In power utility substations, communications failure is not an option. IEC 61850 and IEEE 1613 provide comprehensive requirements for equipment capabilities in a hostile environment as well as advanced technologies to improve substation automation. The IEC 61850 model advances the global standard for all substation communications needs, and, transport mechanism for this global standard is Ethernet. Read more
In Part 1 of “Substation Security with Strategic Zones of Protection,” we introduced the idea that an Ethernet-based Zones of Security strategy can offer a security umbrella for your substation. But, Ethernet also provides the flexibility and rich supporting protocols and applications that enable a utility to create the powerful Zones of Protection for both physical and cyber assets. Ethernet offers several other critical advantages for substations:
With current IEDs supporting Ethernet technologies, 100MB is a typical bandwidth, and is several orders of magnitude faster than serial ports. Speeds of 1GB and 10GB are on the horizon.
Ethernet allows multiple users to access the same IED at the same time. As an example, a user can access an IED for viewing and changing of settings or uploading historical data at the same time SCADA is polling the IED for real-time data.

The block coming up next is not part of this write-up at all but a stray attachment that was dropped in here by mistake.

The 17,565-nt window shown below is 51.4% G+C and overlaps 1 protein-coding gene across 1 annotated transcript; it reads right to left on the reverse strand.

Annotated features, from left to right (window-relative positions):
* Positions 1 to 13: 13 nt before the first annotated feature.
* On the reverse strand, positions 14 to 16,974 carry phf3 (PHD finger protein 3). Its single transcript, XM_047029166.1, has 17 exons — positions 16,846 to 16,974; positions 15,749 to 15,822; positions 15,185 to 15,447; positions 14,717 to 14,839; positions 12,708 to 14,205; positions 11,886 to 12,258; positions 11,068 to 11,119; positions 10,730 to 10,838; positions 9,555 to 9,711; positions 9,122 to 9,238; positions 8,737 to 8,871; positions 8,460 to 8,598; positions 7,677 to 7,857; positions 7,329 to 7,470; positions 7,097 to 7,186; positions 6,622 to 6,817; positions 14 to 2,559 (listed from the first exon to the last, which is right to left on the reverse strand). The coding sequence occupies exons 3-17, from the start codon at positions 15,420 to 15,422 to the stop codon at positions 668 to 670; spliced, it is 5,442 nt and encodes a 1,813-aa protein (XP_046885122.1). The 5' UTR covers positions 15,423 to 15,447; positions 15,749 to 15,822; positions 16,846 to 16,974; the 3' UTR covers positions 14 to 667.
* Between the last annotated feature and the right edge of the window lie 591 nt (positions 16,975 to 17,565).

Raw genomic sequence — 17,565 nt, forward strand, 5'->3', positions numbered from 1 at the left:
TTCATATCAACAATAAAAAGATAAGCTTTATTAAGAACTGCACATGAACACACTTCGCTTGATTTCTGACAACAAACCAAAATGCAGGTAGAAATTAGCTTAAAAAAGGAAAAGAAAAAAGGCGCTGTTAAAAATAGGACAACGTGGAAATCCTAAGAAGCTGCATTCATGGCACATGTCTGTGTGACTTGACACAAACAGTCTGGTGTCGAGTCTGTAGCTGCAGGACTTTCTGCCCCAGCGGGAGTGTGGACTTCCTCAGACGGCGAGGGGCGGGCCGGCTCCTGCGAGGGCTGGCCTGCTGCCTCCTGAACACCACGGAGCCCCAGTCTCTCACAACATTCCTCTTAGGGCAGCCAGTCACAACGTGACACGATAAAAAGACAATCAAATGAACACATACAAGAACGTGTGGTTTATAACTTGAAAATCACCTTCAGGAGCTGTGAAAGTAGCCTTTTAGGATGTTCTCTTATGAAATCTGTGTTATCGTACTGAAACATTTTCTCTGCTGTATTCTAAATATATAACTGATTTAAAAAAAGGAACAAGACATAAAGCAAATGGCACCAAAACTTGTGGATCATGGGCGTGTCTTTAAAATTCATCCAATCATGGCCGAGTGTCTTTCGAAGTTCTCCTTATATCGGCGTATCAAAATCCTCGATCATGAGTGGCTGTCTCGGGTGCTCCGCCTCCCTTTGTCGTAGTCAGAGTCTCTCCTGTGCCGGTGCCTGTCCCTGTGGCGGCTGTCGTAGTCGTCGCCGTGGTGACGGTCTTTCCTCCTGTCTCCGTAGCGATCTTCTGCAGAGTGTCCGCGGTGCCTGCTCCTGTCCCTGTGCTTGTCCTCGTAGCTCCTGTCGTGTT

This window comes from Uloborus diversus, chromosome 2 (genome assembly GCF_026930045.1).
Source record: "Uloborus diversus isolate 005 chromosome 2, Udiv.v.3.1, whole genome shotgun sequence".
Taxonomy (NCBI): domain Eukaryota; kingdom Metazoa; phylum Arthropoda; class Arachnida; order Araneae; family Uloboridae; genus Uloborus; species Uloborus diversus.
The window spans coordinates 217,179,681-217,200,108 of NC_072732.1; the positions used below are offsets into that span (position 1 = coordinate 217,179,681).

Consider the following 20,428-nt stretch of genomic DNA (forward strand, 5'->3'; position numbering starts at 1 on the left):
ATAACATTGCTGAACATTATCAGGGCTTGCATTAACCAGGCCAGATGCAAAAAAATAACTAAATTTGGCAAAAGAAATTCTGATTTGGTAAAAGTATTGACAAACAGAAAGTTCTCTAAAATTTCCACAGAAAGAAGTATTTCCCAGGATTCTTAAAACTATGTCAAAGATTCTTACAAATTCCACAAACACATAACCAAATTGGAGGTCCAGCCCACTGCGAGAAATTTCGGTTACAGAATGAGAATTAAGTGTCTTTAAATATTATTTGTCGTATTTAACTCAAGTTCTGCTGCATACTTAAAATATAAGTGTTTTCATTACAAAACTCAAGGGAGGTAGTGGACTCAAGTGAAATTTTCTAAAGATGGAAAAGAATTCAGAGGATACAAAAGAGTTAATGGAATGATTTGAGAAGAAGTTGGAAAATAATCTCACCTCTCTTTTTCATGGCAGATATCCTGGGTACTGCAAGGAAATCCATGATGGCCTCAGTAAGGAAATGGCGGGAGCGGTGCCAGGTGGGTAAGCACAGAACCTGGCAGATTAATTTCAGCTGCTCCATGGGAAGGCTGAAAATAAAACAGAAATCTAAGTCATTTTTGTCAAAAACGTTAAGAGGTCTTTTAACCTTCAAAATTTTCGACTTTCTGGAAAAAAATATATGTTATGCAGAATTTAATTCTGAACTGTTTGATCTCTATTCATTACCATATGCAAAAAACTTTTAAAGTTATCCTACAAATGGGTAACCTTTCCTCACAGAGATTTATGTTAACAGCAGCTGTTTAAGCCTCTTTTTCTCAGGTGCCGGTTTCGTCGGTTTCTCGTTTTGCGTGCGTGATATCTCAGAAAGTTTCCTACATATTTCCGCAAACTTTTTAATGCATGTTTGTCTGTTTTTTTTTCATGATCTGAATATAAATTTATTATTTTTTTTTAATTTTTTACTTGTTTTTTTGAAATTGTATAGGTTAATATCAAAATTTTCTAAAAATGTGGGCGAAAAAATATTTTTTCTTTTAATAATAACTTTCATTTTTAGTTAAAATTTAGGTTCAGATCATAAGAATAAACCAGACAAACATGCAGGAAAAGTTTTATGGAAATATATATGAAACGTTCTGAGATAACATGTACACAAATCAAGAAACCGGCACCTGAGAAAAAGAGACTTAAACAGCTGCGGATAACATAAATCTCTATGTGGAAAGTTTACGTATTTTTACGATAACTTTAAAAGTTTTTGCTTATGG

Ethernet allows multiple protocols to run on the same network at the same time. This makes it possible for the user (described above) to use vendor-supplied software and protocols at the same time SCADA is accessing the same IED with a different protocol.
A hybrid Ethernet/serial substation architecture is the most common architecture for a substation today Hybrid architectures allow utilities to take advantage of serial equipment in place, simplify communication and increase bandwidth among various parts of the utility, and take advantage of the security capabilities of Ethernet that reduce risk.
A hybrid or full Ethernet architecture requires multiple levels of protection. They include protection against unauthorized users (authentication); protection against authorized network users accessing devices or control for which they are not authorized (authorization), and protection against snooping and hacking.
Introducing a number of simple security elements into a power utility substation and distribution network will significantly reduce the risk of physical or cyber attacks.
To learn more these security elements and how to implement them, you can now download the white paper: Securing the Substation with Strategic Zones of Protection
Smart grids collect a wealth of intelligence, beginning at the edge with Intelligent Electronic Devices (IEDs) that collect valuable information such as fault location, relay targets and customer usage in increasingly fine granularity which then is transmitted to the central control area to support the smart grid. Protective relays, meters, remote terminal units, LTC/regulator controllers, and predictive maintenance equipment also are becoming rich sources of data that can be made readily available to remote users. This new information requires increased communications bandwidth and a secure strategy for transporting the information to its destination points throughout the utility.
As power utility stakeholders address the challenges of creating end-to-end security for their smart grids, operations groups can benefit from a “Zones of Protection” strategy protection relay engineers have employed for some time to keep utility grids and equipment safe from fault and system unbalances. Read more